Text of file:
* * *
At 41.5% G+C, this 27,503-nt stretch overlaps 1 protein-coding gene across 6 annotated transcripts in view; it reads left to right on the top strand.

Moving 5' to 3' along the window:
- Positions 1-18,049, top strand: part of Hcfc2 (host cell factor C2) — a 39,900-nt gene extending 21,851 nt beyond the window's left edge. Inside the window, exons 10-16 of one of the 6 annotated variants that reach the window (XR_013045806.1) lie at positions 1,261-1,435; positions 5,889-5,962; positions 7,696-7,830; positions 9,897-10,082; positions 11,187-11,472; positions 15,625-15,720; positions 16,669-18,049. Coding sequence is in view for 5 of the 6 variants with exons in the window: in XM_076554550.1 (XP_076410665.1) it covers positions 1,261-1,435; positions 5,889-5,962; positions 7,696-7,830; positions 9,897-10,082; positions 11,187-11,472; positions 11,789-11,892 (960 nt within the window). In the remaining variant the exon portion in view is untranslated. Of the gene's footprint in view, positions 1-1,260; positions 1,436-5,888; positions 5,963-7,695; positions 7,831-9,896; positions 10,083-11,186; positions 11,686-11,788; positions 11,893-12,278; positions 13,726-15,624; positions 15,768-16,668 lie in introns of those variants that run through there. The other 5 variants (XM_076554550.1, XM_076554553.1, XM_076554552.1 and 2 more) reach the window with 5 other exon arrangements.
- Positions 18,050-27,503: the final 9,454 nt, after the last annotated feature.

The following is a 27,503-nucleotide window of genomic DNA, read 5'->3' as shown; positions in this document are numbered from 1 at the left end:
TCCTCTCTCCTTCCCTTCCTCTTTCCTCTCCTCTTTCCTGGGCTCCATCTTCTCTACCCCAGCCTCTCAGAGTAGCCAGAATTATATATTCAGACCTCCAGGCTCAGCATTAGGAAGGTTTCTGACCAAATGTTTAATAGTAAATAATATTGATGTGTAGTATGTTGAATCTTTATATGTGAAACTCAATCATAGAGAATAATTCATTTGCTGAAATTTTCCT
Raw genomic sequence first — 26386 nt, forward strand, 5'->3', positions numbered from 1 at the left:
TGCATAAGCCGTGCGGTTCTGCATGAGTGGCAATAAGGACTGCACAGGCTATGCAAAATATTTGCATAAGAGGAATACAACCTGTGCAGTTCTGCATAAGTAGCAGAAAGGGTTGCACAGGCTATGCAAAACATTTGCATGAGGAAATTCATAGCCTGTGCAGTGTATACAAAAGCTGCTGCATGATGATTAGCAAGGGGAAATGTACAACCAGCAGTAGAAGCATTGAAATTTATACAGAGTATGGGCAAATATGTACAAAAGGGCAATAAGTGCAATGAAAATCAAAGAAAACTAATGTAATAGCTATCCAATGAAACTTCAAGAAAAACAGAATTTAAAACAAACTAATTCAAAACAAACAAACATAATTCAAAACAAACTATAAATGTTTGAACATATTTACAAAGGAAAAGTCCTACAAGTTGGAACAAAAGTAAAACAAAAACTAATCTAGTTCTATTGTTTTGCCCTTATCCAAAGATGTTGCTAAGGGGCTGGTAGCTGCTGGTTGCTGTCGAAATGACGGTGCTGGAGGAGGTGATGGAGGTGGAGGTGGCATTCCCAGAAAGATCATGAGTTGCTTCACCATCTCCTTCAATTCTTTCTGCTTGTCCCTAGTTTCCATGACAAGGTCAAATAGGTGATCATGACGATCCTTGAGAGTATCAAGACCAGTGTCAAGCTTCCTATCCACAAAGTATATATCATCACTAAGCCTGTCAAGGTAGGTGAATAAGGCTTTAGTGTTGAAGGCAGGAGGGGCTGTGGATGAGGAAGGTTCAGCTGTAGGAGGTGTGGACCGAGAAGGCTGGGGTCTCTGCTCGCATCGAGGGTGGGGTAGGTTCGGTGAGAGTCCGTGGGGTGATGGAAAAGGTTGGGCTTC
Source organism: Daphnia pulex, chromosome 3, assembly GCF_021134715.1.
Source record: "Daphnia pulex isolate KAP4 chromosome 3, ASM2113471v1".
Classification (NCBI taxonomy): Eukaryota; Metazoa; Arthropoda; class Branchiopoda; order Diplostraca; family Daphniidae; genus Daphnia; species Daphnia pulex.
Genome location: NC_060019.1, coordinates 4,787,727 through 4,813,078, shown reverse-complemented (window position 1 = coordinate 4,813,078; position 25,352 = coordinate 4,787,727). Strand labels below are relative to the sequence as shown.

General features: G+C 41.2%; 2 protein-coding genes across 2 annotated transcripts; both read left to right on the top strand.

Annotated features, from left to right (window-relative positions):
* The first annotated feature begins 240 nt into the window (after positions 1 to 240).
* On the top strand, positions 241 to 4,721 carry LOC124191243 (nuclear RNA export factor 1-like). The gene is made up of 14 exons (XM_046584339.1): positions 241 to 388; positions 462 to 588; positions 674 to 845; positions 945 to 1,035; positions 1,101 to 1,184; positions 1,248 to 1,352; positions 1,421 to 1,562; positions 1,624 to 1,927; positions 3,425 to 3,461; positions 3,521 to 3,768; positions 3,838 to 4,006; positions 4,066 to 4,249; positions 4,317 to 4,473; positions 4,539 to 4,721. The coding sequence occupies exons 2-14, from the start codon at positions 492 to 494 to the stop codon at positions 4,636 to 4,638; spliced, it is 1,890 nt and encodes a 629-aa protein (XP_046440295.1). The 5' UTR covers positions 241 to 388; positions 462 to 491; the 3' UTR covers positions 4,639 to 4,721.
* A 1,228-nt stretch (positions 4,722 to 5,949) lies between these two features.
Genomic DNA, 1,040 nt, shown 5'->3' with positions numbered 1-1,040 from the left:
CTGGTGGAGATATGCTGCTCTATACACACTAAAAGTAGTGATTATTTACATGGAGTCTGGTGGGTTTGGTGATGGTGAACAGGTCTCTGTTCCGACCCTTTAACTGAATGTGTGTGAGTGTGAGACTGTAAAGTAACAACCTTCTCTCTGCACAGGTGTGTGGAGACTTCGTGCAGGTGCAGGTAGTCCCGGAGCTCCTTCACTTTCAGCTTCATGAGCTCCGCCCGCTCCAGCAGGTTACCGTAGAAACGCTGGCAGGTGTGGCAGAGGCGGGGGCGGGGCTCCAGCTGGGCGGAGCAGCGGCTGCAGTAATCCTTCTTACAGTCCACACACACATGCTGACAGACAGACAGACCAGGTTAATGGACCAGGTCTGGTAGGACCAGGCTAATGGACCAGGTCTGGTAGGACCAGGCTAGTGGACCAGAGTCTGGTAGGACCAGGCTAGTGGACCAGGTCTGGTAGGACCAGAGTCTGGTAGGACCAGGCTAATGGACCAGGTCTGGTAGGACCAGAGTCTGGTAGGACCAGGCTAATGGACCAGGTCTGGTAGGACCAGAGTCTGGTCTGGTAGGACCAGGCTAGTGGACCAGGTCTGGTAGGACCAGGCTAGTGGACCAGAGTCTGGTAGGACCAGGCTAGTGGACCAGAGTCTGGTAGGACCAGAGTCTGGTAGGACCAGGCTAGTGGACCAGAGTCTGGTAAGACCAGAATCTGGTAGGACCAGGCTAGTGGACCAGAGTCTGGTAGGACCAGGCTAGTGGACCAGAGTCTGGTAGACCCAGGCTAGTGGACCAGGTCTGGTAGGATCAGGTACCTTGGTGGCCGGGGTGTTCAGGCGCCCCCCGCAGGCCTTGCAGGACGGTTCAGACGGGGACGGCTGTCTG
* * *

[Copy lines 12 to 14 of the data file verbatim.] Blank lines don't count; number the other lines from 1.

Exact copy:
Genome location: NC_060019.1, coordinates 4,787,727 through 4,813,078, shown reverse-complemented (window position 1 = coordinate 4,813,078; position 25,352 = coordinate 4,787,727). Strand labels below are relative to the sequence as shown.

General features: G+C 41.2%; 2 protein-coding genes across 2 annotated transcripts; both read left to right on the top strand.

Annotated features, from left to right (window-relative positions):